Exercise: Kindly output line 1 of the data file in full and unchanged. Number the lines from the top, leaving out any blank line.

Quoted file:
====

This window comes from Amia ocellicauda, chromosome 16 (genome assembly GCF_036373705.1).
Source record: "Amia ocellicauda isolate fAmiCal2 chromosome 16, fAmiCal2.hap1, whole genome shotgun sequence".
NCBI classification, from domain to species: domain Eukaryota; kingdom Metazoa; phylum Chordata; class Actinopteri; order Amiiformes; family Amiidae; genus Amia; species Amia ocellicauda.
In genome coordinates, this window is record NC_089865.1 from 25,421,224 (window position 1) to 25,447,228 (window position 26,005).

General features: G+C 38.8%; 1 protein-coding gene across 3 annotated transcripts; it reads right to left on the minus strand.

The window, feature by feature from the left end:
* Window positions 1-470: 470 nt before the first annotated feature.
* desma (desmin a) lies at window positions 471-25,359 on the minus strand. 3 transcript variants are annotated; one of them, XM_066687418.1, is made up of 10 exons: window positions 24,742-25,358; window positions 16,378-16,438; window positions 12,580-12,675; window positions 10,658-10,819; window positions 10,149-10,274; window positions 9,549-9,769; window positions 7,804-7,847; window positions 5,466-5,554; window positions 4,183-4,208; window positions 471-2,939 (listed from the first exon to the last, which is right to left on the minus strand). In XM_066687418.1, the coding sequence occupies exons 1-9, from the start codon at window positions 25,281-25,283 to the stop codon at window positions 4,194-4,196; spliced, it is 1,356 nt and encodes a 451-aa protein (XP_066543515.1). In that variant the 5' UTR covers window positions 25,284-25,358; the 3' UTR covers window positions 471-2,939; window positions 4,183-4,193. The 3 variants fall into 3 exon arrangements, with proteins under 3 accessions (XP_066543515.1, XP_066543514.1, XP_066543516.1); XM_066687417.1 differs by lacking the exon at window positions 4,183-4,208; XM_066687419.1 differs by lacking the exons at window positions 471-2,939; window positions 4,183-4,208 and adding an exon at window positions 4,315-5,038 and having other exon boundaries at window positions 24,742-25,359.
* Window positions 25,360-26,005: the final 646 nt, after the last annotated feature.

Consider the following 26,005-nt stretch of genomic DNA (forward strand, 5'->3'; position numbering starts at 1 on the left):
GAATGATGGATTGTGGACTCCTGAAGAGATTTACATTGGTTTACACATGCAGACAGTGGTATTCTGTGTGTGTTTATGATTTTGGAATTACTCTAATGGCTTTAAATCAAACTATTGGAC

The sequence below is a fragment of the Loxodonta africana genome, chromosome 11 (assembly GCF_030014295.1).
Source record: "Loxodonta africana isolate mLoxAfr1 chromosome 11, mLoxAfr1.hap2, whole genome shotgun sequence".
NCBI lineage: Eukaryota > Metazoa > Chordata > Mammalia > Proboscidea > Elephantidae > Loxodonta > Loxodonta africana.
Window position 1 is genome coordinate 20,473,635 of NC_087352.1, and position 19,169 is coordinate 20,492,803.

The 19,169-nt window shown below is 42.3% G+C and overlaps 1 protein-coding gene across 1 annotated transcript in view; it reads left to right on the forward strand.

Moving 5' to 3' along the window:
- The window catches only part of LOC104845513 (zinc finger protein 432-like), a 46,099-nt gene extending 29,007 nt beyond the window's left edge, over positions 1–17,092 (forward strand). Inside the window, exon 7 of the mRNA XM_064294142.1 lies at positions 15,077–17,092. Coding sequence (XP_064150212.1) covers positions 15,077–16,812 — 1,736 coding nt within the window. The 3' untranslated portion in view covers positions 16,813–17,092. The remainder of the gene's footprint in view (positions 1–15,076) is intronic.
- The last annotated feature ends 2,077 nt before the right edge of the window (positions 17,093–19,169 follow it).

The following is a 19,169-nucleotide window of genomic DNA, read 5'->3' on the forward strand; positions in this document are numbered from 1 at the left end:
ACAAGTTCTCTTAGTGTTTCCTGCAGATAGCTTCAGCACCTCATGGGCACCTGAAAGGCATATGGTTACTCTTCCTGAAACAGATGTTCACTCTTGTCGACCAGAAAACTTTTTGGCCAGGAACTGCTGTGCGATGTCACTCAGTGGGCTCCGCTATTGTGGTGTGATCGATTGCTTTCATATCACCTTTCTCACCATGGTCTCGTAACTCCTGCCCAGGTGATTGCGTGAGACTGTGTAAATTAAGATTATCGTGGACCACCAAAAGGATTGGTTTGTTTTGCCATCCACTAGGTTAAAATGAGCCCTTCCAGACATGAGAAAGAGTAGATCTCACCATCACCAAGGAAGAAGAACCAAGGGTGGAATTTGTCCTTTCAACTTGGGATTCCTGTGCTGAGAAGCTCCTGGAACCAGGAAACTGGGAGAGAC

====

This window comes from Amia ocellicauda, chromosome 16 (genome assembly GCF_036373705.1).